Hypothesis

The intervention evaluated in this protocol will significantly improve social support, mental health, general health status and distinct dimensions of quality of life in the intervention group (IG) compared with the comparison group (CG). Among participants in the IG, the intervention will also significantly reduce the number of visits to their primary care centers. Furthermore, this intervention will be cost effective.

Objectives

General objective

To evaluate the process, effectiveness and cost-effectiveness of an intervention to reduce social isolation and its consequent negative impact on health of older people.

Specific objectives

  1. 1)

    To evaluate the implementation process of the intervention (participant profile, positive and negative aspects of the intervention, barriers and facilitators in its implementation, quality of the intervention, and satisfaction).

  2. 2)

    To assess the impact of the intervention on social support, self-perceived health status, mental health and quality of life among participants, and visits to the primary care center.

  3. 3)

    To determine the cost-effectiveness of the intervention.

Methods

Study design

This is a mixed methods multi-approach evaluation that includes:

  • a qualitative evaluation among coordinators and participants who underwent the intervention through in-depth interviews and focus groups, respectively;

  • a quantitative quasi-experimental design, comparing a group of individuals taking part in the intervention (IG) with another group with similar characteristics not receiving the intervention (CG). Data will be collected at the beginning and at the end of the intervention;

  • an economic evaluation, which includes a cost-utility analysis.

Study setting and participants

Qualitative evaluation

The study population will include coordinators of the School of Health (community nurses from the Public Health Agency of Barcelona) and participants who will attend the School of Health in the intervention neighborhoods. In-depth interviews will be carried out with the coordinator of each IG, who will be selected through intentional opinatic sampling (non-randomized sampling in which the researcher selects a sample based on their knowledge about the study and population) [19].

School of Health participants will be adults aged 65 years or older residing in two disadvantaged neighborhoods of Barcelona (Spain) where the School of Health will be implemented. Theoretical sampling will be designed to select participants from the School of Health. For each neighborhood, two groups of participants will be selected according to their risk of experiencing loneliness. The risk of loneliness will be measured through various questions extracted from the National Social Life, Health, and Aging Project (NSHAP) study [20], included in the questionnaire used in the quantitative study. Individuals who report feeling a lack of companionship often, regardless of their cohabitation status (with relatives or alone), will be categorized as ‘at high risk’ and those reporting hardly ever feeling alone and living with relatives will be classified as ‘low risk’. Thus, four focus groups (two per neighborhood) with 6 to 10 assistants will be assembled.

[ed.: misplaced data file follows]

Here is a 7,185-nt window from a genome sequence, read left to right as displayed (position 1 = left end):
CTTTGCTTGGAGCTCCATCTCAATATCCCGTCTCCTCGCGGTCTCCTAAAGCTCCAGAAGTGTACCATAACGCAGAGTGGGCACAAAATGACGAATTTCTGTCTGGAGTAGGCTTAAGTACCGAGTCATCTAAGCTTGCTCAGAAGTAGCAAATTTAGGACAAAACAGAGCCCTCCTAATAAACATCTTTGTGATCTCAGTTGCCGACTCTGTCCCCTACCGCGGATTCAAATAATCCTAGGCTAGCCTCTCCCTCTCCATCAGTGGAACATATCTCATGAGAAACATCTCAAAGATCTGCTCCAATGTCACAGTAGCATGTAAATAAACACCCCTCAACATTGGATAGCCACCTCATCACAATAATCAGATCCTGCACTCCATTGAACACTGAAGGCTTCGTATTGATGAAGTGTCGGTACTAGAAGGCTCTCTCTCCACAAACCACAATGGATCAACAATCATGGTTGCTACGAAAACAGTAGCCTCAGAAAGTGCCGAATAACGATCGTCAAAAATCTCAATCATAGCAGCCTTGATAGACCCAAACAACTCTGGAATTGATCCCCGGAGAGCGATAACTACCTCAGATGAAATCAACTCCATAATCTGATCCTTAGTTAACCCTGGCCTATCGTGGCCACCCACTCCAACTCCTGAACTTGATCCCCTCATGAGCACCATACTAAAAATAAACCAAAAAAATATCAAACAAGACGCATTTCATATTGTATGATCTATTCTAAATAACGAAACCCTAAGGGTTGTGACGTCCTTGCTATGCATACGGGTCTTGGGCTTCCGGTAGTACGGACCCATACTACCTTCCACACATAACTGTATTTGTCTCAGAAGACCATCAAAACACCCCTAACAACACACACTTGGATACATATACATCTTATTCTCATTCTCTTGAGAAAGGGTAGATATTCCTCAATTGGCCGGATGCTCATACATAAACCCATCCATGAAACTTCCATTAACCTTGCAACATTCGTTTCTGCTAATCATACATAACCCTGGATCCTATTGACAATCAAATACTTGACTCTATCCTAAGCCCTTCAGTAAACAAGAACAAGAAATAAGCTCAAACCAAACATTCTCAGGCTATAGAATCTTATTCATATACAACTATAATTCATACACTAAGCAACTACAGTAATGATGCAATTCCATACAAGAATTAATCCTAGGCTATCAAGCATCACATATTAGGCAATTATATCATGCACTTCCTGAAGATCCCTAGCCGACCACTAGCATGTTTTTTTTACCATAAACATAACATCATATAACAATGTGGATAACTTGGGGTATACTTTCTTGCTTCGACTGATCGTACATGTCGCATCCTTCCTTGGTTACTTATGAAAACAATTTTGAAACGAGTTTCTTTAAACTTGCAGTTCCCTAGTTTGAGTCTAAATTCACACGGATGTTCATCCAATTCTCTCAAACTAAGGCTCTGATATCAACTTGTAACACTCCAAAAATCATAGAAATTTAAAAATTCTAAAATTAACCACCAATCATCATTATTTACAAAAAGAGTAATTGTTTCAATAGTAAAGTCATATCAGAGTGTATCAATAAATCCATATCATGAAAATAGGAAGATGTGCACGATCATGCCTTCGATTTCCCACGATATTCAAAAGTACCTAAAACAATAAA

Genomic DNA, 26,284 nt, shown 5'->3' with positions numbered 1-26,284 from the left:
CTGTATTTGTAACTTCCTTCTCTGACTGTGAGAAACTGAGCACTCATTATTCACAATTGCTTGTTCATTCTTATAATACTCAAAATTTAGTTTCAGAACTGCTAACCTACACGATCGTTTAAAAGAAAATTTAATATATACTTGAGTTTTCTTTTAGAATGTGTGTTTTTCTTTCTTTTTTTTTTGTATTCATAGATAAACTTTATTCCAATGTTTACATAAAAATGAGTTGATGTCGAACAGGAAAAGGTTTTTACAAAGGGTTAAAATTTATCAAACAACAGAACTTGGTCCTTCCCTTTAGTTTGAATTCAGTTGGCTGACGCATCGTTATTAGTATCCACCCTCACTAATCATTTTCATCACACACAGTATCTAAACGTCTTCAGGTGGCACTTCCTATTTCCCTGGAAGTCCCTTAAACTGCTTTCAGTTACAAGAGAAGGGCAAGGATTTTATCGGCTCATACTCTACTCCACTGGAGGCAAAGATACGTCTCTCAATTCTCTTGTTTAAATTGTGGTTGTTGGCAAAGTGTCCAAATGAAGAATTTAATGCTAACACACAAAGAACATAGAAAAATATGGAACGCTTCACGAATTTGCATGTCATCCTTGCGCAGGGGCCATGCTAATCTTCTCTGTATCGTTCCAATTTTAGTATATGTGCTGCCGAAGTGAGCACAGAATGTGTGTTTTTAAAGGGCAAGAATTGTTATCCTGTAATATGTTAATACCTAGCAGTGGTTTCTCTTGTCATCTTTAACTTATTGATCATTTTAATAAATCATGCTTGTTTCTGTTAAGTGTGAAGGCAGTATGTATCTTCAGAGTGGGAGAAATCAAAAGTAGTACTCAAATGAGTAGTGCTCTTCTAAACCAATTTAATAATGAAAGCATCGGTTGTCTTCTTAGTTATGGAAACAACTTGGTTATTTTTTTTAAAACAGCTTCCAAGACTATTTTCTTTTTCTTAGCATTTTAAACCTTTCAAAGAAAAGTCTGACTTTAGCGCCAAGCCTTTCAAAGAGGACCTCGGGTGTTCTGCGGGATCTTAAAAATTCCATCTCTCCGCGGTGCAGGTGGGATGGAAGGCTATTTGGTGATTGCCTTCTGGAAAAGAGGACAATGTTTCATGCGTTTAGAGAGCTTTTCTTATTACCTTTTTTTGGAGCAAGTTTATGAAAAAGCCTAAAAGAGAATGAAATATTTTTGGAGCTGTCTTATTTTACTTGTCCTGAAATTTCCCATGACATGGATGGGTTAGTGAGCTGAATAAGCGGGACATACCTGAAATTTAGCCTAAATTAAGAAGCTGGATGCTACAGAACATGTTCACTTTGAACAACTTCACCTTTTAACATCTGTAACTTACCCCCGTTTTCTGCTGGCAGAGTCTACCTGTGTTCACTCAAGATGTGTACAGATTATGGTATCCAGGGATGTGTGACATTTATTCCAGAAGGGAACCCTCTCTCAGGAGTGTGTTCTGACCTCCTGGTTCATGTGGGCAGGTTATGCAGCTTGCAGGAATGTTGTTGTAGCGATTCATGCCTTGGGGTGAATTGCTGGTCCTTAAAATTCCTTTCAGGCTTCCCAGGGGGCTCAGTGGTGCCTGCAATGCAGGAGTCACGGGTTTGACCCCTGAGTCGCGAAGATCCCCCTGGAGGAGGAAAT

For each focus group, we will select participants providing the widest range of profiles to ensure a variety of discourses according to age, sex, marital status and educational level. Community nurses will be asked about the ability of the selected participants to follow the dynamics of a focus group. Then, the selected participants will be contacted by telephone, informed about the study and asked if they are willing to participate. Those refusing to take part in the study will be replaced by other individuals with similar characteristics. Those who accept to take part in the focus group will have to sign an informed consent form.

Quantitative quasi-experimental design

The study population will consist of adults aged 65 years or older residing in the disadvantaged neighborhoods of Barcelona (Spain) selected for the study. The intervention neighborhoods (n = 2) and comparison neighborhoods (n = 2) will be selected on a convenience basis, ensuring similar socioeconomic characteristics, including the percentage of people with primary studies or less, unemployment rates and disposable household income rates.

The intervention will be offered to adults aged 65 years or older, living in one of the two selected neighborhoods, and recruited through primary care centers, social services and civic centers for older people. Once individuals have accepted to participate, there will be a pre-registration process that will record their names and telephone numbers. Later, the participants will be contacted by telephone to arrange an appointment, in which the person will be informed individually about the study. After agreement, he/she will sign the informed consent form and complete a questionnaire.

To calculate the sample size, we took into account that 45% of people aged 65 years or more in Barcelona reports fair or poor health [21] and assumed that the intervention would reduce this prevalence by 17 points. Accepting an alpha risk of 0.05% and a power of 80% in a unilateral contrast, and assuming a loss of 10%, we estimated that a theoretical sample of 79 participants in the IG and 79 participants in the CG will be needed.